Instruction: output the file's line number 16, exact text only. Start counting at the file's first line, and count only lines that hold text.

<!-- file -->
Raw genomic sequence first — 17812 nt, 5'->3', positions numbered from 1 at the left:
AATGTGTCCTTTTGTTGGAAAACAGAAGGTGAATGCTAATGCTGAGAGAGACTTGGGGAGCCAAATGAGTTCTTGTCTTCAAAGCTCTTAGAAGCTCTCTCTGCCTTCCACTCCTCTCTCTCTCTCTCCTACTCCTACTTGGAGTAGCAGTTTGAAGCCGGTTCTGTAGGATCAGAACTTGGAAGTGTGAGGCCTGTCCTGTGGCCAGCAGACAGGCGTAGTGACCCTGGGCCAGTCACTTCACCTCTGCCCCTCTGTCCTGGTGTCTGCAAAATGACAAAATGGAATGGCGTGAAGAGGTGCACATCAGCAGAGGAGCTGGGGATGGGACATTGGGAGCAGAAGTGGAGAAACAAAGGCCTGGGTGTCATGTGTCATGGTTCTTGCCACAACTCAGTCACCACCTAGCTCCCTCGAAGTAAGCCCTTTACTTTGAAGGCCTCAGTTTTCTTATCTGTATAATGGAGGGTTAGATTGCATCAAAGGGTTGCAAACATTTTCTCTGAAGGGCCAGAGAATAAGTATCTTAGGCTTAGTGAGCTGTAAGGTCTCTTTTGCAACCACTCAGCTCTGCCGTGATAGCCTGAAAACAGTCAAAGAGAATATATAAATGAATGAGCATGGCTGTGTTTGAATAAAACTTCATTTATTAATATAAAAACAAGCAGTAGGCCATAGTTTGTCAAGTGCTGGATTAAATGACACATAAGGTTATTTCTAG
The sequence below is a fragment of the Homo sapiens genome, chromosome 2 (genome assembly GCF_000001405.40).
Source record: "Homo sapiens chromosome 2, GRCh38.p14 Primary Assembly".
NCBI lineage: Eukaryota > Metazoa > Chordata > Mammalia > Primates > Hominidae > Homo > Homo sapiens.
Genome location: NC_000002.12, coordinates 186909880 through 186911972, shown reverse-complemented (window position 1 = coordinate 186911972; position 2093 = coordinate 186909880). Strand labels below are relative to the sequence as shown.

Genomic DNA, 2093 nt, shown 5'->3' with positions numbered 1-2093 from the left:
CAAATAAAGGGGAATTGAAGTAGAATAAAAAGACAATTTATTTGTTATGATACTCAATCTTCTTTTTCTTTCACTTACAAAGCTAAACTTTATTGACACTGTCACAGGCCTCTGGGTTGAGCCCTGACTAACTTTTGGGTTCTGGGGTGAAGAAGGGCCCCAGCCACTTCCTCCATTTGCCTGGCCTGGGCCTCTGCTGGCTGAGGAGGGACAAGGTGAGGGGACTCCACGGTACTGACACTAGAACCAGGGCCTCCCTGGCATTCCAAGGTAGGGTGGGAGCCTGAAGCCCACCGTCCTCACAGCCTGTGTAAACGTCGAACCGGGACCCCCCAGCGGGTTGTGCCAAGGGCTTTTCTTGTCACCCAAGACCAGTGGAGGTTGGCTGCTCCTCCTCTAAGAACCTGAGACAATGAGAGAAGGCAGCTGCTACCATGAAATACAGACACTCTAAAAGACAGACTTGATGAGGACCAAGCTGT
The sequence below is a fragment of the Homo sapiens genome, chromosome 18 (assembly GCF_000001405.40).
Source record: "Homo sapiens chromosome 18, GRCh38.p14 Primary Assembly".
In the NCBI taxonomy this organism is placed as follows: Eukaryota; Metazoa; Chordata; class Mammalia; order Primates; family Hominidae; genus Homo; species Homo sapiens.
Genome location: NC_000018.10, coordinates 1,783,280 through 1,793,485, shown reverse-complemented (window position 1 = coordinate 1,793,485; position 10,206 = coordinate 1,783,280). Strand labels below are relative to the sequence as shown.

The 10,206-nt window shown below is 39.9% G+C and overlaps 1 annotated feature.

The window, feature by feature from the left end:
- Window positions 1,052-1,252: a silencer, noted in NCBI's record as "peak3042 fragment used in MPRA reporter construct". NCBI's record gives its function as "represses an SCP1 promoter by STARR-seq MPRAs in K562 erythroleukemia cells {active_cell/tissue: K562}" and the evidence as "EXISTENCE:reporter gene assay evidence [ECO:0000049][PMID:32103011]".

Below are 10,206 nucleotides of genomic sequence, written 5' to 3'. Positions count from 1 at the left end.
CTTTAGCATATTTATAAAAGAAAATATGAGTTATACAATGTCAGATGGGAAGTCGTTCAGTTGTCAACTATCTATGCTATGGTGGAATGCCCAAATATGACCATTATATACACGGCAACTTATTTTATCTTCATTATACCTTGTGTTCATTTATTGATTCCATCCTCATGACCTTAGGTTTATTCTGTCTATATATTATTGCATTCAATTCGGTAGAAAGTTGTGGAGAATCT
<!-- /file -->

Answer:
Below are 10,206 nucleotides of genomic sequence, written 5' to 3'. Positions count from 1 at the left end.